Oh, did I mention that the Solemnity of Mary is also a holy day of obligation? It is no different from our obligation to attend Mass on Sunday. That means skipping Mass without a valid reason is a sin. And sorry, your hang over from New Year’s Eve is not a valid reason. Sinning on the first day of the year isn’t exactly the best start is it? However, make the most of this holy day of obligation and don’t go to Mass simply because you have to. Think of Mass as your spiritual new year’s celebration. Embrace the Eucharist, pray for peace, and celebrate the gift of faith.

Happy New Year!

Update: As with many other feast days, the Solemnity of Mary isn’t a holy day of obligation in some dioceses and countries.  Please check with your parish.  As an editorial, I find it odd that skipping Mass on January 1st will be a sin for some, but not for others depending on your address.

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Do You Ask for Holiness?

Do you ask for holiness?  Seriously, how many times do you pray and ask God to make you holier?  I don’t know about you, but I don’t ask nearly enough.  My prayers usually revolve around asking God for other things like, “help so-and-so with an illness,” “help so-and-so with his job,” “give me the strength to be a good person,” etc.  But it never really occurs to me to ask for more holiness.  And yet, being holy should be at the top of our list of things to ask from God when we pray since it is the root of all good things.

Mother Teresa
Morther Teresa isn't the only one called to be holy

Holiness isn’t something reserved exclusively for Jesus, the saints, priests and nuns.  And yet we often think that because we don’t receive the Sacrament of Holy Orders, we don’t have a calling to be holy.  We often set a high bar for priests to always do the right thing and never sin.  And yet we don’t apply those same standards to ourselves.  We sometimes rationalize that because we aren’t a priest or nun, it’s ok to commit “little” sins, avoid praying, and not follow Church doctrine.  However, God calls everyone to lead a holy life regardless of vocation.

At its core, holiness is the recognition that God has set us apart from the rest of His creation for a special purpose.  We are called to imitate God for He is good.  Hence, we are meant to be good.  We must understand that holiness is a cause, not an effect.  It is the root from which all good things flow.  For example, someone is not holy because he does works of charity.  He does works of charity because he is holy.  Notice that holiness is the cause and good works are the effect.  Someone is not holy because she prays.  She prays because she is holy.  Think of holiness as the seed God plants in all of us that enables us to live according to His will.  Without that seed, true good cannot flourish since we do not have that recognition of God in our life.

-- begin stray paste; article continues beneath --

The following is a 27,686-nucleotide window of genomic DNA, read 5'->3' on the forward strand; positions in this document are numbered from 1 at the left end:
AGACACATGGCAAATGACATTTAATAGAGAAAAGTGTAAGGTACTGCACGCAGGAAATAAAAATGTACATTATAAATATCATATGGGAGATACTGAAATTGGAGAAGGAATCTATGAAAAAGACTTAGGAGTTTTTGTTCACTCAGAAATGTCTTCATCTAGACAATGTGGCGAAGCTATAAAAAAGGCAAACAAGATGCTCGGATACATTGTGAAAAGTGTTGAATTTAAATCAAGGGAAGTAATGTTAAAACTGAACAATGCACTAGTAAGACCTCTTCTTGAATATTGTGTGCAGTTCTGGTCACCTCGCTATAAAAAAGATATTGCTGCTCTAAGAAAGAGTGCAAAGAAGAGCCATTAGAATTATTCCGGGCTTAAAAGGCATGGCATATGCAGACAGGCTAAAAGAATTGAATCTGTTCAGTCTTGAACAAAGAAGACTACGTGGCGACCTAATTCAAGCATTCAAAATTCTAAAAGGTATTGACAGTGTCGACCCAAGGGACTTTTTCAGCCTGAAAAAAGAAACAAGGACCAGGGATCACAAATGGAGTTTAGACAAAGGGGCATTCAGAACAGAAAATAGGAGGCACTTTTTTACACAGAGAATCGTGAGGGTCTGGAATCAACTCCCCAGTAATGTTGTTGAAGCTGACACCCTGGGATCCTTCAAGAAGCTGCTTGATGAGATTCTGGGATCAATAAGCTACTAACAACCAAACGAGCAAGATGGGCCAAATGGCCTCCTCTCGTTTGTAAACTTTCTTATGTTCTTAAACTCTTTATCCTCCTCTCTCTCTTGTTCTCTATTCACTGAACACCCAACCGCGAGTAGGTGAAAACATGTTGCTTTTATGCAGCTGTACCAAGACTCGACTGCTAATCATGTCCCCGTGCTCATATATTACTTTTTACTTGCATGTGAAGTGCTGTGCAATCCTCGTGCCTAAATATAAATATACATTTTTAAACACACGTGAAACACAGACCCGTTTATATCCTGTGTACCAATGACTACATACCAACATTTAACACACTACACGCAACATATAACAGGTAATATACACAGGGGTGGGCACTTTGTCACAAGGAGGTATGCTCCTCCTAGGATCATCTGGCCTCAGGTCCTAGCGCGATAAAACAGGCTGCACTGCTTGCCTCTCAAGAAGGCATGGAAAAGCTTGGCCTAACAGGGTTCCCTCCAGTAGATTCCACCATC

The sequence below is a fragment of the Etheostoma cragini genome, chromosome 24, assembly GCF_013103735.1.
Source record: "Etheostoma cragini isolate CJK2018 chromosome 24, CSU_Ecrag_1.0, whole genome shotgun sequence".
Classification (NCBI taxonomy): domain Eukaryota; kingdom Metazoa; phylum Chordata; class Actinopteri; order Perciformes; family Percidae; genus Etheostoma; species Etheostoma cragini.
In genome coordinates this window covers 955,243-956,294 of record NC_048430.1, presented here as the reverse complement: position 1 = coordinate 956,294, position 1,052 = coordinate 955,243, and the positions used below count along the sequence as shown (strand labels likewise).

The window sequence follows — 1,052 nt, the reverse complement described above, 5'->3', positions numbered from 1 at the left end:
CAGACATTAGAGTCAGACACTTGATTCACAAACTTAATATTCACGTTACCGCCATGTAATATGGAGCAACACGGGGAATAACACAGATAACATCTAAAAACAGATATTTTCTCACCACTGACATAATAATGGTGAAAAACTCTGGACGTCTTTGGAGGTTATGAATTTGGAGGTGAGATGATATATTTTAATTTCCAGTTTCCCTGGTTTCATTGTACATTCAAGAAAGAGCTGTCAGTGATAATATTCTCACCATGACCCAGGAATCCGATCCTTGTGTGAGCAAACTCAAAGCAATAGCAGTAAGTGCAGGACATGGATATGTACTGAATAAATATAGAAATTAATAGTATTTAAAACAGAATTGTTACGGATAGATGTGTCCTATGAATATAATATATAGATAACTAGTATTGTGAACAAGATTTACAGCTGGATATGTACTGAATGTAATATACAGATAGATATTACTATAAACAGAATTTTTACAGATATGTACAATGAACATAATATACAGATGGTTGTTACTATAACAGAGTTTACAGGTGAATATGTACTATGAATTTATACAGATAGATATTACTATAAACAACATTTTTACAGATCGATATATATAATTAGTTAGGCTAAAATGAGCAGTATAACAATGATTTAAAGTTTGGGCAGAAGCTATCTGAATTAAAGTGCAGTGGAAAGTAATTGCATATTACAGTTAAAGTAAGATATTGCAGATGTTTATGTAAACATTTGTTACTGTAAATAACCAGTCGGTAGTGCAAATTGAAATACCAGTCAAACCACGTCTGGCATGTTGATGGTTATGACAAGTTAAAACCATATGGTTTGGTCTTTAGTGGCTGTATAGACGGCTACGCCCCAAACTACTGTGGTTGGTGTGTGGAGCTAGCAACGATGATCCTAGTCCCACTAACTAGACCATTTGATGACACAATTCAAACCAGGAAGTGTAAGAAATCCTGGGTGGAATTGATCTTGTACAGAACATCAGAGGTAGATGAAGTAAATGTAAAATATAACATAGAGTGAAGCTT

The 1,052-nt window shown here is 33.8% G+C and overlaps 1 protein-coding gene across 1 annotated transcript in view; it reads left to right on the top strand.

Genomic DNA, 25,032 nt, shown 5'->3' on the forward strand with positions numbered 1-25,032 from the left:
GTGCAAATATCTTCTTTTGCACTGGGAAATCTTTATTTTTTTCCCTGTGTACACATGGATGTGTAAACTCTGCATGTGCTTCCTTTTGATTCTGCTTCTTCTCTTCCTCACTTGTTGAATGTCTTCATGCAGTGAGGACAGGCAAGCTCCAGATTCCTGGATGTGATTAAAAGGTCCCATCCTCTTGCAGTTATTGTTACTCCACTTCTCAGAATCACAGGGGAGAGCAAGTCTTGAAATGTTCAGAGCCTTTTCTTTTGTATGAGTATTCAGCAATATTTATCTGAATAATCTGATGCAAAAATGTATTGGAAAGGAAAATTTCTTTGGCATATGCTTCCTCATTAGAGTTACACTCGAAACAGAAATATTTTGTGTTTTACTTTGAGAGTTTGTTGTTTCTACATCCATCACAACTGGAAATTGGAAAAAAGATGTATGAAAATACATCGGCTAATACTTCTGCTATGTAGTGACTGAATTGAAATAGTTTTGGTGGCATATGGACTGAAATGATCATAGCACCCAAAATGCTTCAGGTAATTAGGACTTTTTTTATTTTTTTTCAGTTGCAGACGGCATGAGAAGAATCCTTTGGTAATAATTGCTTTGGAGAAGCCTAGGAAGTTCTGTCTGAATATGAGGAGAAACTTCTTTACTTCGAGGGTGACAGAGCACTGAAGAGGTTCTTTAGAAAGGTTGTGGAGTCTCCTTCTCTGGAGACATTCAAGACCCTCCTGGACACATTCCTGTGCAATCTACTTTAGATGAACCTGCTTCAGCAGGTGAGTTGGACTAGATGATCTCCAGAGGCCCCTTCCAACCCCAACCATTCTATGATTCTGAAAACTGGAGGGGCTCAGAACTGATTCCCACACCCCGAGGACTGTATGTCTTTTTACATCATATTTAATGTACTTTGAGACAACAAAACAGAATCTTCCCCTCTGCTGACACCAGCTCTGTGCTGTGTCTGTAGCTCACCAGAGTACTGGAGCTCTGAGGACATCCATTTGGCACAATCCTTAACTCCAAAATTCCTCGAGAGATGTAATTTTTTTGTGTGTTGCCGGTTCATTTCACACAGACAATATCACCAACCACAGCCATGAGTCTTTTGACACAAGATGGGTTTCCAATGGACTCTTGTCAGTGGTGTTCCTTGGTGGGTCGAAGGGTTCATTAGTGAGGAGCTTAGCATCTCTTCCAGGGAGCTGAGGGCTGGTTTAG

There are many mysteries of the rosary that refer to our call to live holy lives.  Think about the Third Luminous Mystery — The Proclamation of the Kingdom of Heaven and Jesus’ Call for Conversion.  Being holy means aligning our souls to be more in line with how God calls us.  And that is exactly what Jesus asks of us in this mystery — convert those aspects of your life that are not aligned with God to become more aligned with Him.  In other words, Jesus calls us to become holier.  This is challenging because how many people like to examine their lives, see what is wrong with it, and then resolve to change it?  Most of us would rather just continue living assuming we are holy enough and being any more holy would just cramp our lifestyle.  Being holy means that you also acknowledge that there is more you can do to imitate God’s ways.  When we pray the rosary, challenge yourself to examine those aspects of your life where you are not as holy as you could be and then ask God for more holiness.  I’m sure God will be more than happy to grant more holiness to those who sincerely ask for it.